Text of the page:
is performing as well as ever. Photo Credit: Michael Dunlap, HoopsHabit.com
As Wesley Johnson walked off the practice court, you could see the confidence brimming within him. The Phoenix Suns have been planting the seeds for a turnaround ever since Lindsey Hunter took over as coach of the Suns back on Jan. 20, with a strong focus on the defensive game. Johnson has bought into the system and has developed into a multi-faceted defender.
Johnson’s advanced metrics show how effective he’s been defensively. According to 82games.com, he’s holding opposing shooting guards to a paltry 8.4 efficiency rating and opposing small forwards to a measly 5.3.
Granted, the sample size isn’t very large, as Johnson has been on the court for just eight percent of the total minutes of play.
Coming out of Syracuse, Johnson was expected to be a defensive stalwart in the NBA. His first two seasons with the Minnesota Timberwolves didn’t go as planned, in large part due to a very poor offensive showing. Take a look at his per-game stats:
In 2011-12 with the Timberwolves, he played mostly small forward and held the opposition to an efficiency rating of 15.0, which is in line with the league average. In 2010-11, his rookie season, he played much more shooting guard and held opposing players to a 14.3 rating.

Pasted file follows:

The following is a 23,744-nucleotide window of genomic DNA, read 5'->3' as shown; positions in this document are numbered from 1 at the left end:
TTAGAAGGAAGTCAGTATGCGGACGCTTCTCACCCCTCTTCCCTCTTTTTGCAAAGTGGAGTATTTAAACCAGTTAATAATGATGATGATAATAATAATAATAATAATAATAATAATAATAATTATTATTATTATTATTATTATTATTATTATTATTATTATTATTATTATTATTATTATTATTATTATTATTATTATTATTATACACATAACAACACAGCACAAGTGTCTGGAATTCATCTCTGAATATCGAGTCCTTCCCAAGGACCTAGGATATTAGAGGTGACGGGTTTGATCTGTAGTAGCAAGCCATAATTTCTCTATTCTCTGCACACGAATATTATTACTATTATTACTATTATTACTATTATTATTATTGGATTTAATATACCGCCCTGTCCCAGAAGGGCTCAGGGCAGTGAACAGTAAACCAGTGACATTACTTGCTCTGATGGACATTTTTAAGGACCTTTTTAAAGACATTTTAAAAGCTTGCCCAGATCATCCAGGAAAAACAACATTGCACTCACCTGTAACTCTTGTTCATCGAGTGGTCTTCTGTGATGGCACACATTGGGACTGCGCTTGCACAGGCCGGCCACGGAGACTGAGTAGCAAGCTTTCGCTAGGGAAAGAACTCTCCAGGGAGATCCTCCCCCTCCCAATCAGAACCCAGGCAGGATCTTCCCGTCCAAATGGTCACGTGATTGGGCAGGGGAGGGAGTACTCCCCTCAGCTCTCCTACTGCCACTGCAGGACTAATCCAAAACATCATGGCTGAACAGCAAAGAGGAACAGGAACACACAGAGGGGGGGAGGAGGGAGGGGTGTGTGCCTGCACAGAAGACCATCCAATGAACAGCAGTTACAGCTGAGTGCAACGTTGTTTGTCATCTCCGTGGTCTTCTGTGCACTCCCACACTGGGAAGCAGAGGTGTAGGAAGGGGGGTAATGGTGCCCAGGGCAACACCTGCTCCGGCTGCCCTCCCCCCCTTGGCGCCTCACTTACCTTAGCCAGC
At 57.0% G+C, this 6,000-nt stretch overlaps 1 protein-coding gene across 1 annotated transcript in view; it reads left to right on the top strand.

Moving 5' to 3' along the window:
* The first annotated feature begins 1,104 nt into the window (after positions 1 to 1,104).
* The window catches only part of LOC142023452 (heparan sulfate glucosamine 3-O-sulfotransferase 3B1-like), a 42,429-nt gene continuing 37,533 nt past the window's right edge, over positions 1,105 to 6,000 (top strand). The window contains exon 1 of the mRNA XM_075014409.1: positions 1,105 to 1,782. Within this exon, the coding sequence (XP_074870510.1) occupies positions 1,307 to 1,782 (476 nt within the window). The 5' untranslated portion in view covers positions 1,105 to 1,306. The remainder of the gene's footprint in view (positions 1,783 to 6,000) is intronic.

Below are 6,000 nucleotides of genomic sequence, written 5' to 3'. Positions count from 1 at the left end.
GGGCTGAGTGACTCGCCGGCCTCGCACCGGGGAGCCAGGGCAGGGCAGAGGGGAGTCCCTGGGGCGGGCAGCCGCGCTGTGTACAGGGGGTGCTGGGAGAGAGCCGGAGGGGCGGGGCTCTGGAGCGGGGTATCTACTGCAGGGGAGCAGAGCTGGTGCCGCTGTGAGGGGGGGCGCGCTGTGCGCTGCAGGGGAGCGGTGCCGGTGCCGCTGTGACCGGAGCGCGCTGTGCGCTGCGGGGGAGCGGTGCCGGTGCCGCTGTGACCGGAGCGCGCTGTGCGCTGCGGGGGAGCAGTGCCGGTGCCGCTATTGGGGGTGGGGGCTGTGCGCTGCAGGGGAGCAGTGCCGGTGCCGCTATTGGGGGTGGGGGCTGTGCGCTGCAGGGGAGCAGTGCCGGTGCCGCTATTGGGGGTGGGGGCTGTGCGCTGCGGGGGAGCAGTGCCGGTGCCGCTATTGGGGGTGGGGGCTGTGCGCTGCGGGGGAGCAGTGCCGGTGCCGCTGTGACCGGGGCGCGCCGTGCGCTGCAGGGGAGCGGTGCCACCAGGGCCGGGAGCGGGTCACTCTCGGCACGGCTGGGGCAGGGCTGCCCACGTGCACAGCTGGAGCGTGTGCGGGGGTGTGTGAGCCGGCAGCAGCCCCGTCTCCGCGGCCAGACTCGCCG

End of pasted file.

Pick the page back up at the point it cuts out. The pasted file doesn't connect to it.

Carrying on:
Over his past three games, Johnson has put together a solid string of play that will enable him to see more time in Hunter’s rotation. His defensive rating of 88 is stellar and is a big reason why the Suns have been able to go on a modest three-game winning streak.
Coach Hunter praised Johnson’s work ethic, specifically pointing out how his attitude has stayed positive despite some ups-and-downs:
"His practices have been outstanding. He’s really come alive, both offensively and defensively. It’s great to see and a pleasant surprise. Even when he wasn’t playing, he was supportive of his teammates, with that big smile on his face. That’s part of why he’s successful now, because of that great attitude."
Offensively, Johnson is starting to find his place. Instead of going to the basket, he’s learning that spotting up provides him with more opportunities. Over the last three games, he’s shooting 53.8 percent (7-of-13) from the three-point line.
When his shot isn’t falling, Johnson has turned to working hard on the glass and in the passing lanes. He’s averaging 5.7 rebounds and 1.7 steals during the Suns winning streak.
He’ll have his hands full Wednesday night against the Toronto Raptors, with Rudy Gay and DeMar DeRozan on the wings. Johnson is up to the challenge and combined with the confidence from his coach, he’ll continue to see more playing time and the fans will continue to see improvement.